One or more battery packs, which may be accommodated in, for example, any one of the first to fourth housings 221R, 221L, 233R, and 233L, are connected to the one or more secondary planar resonators, and the charging power supplied by the charging cradle/pad 101 is received through the one or more secondary planar resonators so as to charge the one or more battery packs. As described above, when a plurality of battery packs are disposed in one or more housings, a plurality of secondary planar resonators may be disposed such that each of the battery packs has a corresponding secondary planar resonator.

As shown by the various examples discussed above, wearable/portable electronic devices may be placed on, for example, the flat surface of a charging cradle/pad in any arbitrary direction/orientation.

However, the directions/orientations in which portable/wearable electronic devices are placed on a flat surface depends on, inter alia, the shape, purpose, construction, etc., of each electronic device. Thus, in many cases, the direction/orientation in which a specific portable/wearable electronic device may be placed may be easily predicted. Accordingly, according to various embodiments of the present disclosure, the secondary planar resonator(s) and the ferrite members may be properly arranged in consideration of, for example, the shape, purpose, construction, etc., of the particular electronic device that is to be equipped with the wireless power transmission/reception function. For example, the shapes, sizes, orientations, and/or placements of the secondary planar resonator(s) and ferrite members may be variously changed depending on the shape and position of the housing within which the secondary planar resonator(s) is located. A stable wireless power transmission/reception efficiency is enabled by setting the substantially overall direction of the magnetic fields generated by the secondary planar resonator in accordance with embodiments of the present disclosure.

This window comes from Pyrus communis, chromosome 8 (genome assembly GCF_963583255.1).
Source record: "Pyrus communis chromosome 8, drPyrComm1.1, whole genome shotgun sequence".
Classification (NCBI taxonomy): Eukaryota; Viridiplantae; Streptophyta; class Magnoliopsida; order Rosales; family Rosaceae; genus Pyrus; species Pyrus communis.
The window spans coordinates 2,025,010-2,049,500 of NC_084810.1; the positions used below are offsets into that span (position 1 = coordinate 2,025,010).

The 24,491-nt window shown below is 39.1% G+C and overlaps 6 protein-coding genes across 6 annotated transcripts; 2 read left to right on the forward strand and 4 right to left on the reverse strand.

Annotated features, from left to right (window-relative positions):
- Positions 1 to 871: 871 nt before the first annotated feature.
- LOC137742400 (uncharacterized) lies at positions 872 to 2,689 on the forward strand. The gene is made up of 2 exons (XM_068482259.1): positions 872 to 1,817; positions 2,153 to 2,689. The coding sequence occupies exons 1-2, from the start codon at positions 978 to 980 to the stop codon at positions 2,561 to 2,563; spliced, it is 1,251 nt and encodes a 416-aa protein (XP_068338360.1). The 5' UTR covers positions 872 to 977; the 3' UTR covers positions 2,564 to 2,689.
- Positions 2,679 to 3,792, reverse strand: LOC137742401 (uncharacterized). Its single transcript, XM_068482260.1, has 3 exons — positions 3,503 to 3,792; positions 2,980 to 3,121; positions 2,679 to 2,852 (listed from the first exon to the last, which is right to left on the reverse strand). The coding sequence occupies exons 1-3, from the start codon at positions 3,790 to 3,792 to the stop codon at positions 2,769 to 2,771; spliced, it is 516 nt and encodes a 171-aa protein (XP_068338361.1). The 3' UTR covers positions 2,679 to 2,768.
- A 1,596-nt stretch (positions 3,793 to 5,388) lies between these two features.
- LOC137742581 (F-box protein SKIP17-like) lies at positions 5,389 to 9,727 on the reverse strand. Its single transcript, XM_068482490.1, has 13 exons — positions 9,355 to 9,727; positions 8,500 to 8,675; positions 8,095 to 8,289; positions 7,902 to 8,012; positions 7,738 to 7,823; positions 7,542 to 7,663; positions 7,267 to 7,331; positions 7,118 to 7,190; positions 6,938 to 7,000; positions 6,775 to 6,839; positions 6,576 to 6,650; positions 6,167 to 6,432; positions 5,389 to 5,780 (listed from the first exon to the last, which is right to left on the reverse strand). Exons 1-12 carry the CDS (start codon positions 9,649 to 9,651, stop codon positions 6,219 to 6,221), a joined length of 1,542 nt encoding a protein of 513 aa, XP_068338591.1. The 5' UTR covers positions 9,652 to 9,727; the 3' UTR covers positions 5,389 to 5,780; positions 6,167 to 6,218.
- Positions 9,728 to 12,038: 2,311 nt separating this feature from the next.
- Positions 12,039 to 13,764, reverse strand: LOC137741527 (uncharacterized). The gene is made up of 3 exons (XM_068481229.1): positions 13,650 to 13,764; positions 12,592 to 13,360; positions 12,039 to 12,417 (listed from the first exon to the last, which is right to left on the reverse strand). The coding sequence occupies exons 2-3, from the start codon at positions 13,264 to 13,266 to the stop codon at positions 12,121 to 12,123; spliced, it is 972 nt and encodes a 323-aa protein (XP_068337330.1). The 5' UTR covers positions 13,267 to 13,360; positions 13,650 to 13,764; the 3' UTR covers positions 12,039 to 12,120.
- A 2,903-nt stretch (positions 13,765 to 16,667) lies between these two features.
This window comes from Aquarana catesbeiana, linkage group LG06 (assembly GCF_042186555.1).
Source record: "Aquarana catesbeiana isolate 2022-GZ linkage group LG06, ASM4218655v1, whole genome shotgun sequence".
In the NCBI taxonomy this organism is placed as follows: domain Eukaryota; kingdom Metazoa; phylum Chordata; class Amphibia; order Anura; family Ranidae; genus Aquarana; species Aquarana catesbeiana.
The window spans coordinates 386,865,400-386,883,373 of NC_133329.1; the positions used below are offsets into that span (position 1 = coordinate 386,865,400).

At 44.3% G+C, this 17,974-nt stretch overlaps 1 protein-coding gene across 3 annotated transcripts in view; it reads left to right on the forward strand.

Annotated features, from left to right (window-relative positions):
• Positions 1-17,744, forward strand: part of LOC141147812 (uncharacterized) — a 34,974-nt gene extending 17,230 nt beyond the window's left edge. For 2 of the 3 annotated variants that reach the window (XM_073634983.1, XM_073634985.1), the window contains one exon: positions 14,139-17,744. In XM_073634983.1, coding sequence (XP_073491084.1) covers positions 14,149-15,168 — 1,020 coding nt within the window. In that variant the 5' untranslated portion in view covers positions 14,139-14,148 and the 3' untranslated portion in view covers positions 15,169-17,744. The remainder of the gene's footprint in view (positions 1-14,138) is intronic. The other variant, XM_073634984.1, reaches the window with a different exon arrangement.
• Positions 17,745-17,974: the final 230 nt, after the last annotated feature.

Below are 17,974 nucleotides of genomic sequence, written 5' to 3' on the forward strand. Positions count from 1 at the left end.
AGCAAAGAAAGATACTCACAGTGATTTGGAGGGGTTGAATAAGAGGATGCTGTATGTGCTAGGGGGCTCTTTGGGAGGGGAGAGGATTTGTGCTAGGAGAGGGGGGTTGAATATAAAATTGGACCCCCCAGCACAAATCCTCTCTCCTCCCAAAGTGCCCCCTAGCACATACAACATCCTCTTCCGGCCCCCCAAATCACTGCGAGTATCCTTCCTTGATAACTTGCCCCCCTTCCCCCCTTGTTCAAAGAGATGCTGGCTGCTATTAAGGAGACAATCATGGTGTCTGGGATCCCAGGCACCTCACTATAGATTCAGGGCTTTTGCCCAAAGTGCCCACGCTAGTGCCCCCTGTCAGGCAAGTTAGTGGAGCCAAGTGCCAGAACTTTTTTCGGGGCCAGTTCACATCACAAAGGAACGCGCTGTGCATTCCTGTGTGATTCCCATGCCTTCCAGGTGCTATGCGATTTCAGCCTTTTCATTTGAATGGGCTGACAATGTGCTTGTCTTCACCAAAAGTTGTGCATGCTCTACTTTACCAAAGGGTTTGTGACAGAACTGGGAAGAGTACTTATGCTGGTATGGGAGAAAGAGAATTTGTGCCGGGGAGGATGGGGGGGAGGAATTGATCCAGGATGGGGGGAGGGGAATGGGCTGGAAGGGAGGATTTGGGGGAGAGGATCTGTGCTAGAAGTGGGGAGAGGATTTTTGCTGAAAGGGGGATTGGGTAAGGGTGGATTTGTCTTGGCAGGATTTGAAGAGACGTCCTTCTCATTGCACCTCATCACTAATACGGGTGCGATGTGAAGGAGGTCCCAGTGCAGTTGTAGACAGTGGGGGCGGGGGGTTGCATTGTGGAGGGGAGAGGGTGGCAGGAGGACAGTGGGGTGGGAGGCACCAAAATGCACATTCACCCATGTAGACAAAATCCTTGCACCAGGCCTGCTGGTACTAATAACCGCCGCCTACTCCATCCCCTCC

FIG. 17 is a cross-section of a wireless power charging cradle of a wireless power transmission/reception system according to various embodiments of the present disclosure.

In FIG. 17, the wireless power transmission unit is implemented by disposing a primary resonator module 33 within the housing 111 of charging cradle 101. Since charging cradle 101 has been discussed in preceding embodiments, a detailed description of, for example, the configuration of charging cradle 101 will be omitted herein.

Primary resonator module 33 includes a primary planar resonator 33 a and ferrite members 33 b. The primary planar resonator 33 a may be implemented as a loop antenna or an LC resonance circuit, and may include lumped elements for impedance matching. The primary resonator module 33 is disposed adjacent to the top surface of the housing 111 of charging cradle/pad 101. The opening face or plane of the primary planar resonator 33 a is arranged parallel to the top surface of charging cradle/pad 101 and, when supplied with power, generates magnetic fields having an overall direction perpendicular to the top surface of the charging cradle 101.